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Association of PCSK9 with inflammation and platelet activation markers and recurrent cardiovascular risks in STEMI patients undergoing primary PCI with or without diabetes

Abstract

Background

Proprotein convertase subtilisin/kexin type 9 (PCSK9) has been shown to be predictive of cardiovascular outcomes in stable coronary artery disease with diabetes. We aimed to assess the relationship between PCSK9 and major adverse cardiovascular events (MACEs) in ST-segment elevation myocardial infarction (STEMI) patients with or without diabetes, as well as the relationships between PCSK9 and metabolism, inflammation and platelet activation markers.

Methods

A total of 1027 patients with STEMI undergoing primary percutaneous coronary intervention (PCI) and without prior lipid-lowering therapy were consecutively enrolled and the baseline plasma PCSK9 levels were determined by ELISA. Patients were divided into high and low PCSK9 groups according to PCSK9 median. All patients were followed up for the occurrence of MACEs. The associations of PCSK9 with metabolism, inflammation and platelet activation markers and MACEs were evaluated.

Results

PCSK9 levels were positively correlated with triglycerides, high-sensitivity C reactive protein, soluble CD40 ligand and soluble P-selectin levels, and the correlations were stronger in diabetic patients than in non-diabetic patients. In diabetic patients receiving ticagrelor, PCSK9 levels were positively correlated with maximal platelet aggregation measured by light transmittance aggregometry and maximum amplitude of adenosine diphosphate-induced platelet-fibrin clots measured by thrombelastography in the maintenance phase of treatment, whereas no correlations were found in non-diabetic patients. During a median follow-up of 2.0 years, 155 (15.1%) MACEs occurred. The Kaplan–Meier analysis displayed that the patients with high PCSK9 levels had lower event-free survival rate than those with low PCSK9 levels (P = 0.030). When participants were categorized into 4 subgroups according to PCSK9 levels and diabetes status, high PCSK9 levels plus diabetes subgroup had the lowest cumulative event-free survival rate (P = 0.043). Multivariable Cox regression analysis revealed that high PCSK9 levels were independently associated with MACEs in diabetic patients (hazard ratio 2.283, 95% confidence interval: 1.094–4.764, P = 0.028), but not in the whole cohort or non-diabetic patients.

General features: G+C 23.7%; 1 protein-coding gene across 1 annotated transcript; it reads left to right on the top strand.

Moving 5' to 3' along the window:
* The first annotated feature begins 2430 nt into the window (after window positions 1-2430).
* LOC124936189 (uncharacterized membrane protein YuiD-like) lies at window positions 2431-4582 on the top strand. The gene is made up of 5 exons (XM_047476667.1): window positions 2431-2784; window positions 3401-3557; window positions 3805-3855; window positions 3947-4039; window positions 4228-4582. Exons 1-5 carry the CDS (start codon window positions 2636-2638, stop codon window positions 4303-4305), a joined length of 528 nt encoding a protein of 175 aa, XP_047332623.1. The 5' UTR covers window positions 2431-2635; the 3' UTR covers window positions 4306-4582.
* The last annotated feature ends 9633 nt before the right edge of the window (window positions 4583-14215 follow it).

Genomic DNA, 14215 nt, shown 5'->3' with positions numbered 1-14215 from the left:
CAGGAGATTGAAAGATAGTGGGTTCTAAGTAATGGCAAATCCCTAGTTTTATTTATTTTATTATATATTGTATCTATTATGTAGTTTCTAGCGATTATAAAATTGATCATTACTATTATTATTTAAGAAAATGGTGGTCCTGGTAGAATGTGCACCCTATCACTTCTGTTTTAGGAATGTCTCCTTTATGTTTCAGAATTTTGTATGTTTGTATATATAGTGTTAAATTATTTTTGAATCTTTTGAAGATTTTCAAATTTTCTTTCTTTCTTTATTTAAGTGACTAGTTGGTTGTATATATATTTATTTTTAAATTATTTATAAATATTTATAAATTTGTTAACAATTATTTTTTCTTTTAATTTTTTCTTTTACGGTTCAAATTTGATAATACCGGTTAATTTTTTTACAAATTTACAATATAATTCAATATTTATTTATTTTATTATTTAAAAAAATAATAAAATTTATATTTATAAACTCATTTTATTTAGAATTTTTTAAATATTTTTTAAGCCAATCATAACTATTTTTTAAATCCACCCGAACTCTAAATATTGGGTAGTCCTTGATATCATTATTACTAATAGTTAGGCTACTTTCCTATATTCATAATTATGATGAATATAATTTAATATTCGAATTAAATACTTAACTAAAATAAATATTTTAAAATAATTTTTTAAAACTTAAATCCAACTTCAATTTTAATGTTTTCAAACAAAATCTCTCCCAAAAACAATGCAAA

Conclusions

The study showed that high PCSK9 levels were independently associated with MACEs in STEMI patients with diabetes undergoing primary PCI, and the association may be due to stronger correlations of PCSK9 with inflammation and platelet activation markers in diabetic patients.

Background

The risk of recurrent cardiovascular events is still high in patients with acute coronary syndrome (ACS) despite the advancements of interventional and pharmacologic strategies. Several large-scale trials have demonstrated that human proprotein convertase subtilisin/kexin type 9 (PCSK9) inhibitors markedly reduce low-density lipoprotein cholesterol (LDL-C) levels and future cardiovascular events [1, 2]. Furthermore, a growing number of studies suggest that circulating PCSK9 might exert adverse effects on cardiovascular system through several pathways beyond LDL-C regulation, such as promoting inflammatory response and increasing platelet activation [3,4,5]. Consequently, circulating PCSK9 concentration has been proposed to be a novel biomarker for predicting major adverse cardiovascular events (MACEs) in coronary artery disease (CAD) [6]. However, the association between PCSK9 and MACEs in ACS remains unclear, given inconsistent results [7,8,9,10]. A recent study showed that the baseline PCSK9 levels were independently associated with the risk of MACEs in stable CAD patients with diabetes mellitus (DM), and the patients with high PCSK9 levels plus DM had an extremely high risk of MACEs compared with those with low PCSK9 levels and non-DM [11]. However, no study has yet determined the association between PCSK9 and MACEs in ACS patients with DM.

Therefore, the aims of this study were to assess: (1) the relationship between baseline PCSK9 levels and incidence of MACEs in patients with ST-segment elevation myocardial infarction (STEMI) undergoing primary percutaneous coronary intervention (PCI) with or without DM; and (2) the relationships between PCSK9 levels and metabolism, inflammation and platelet activation markers.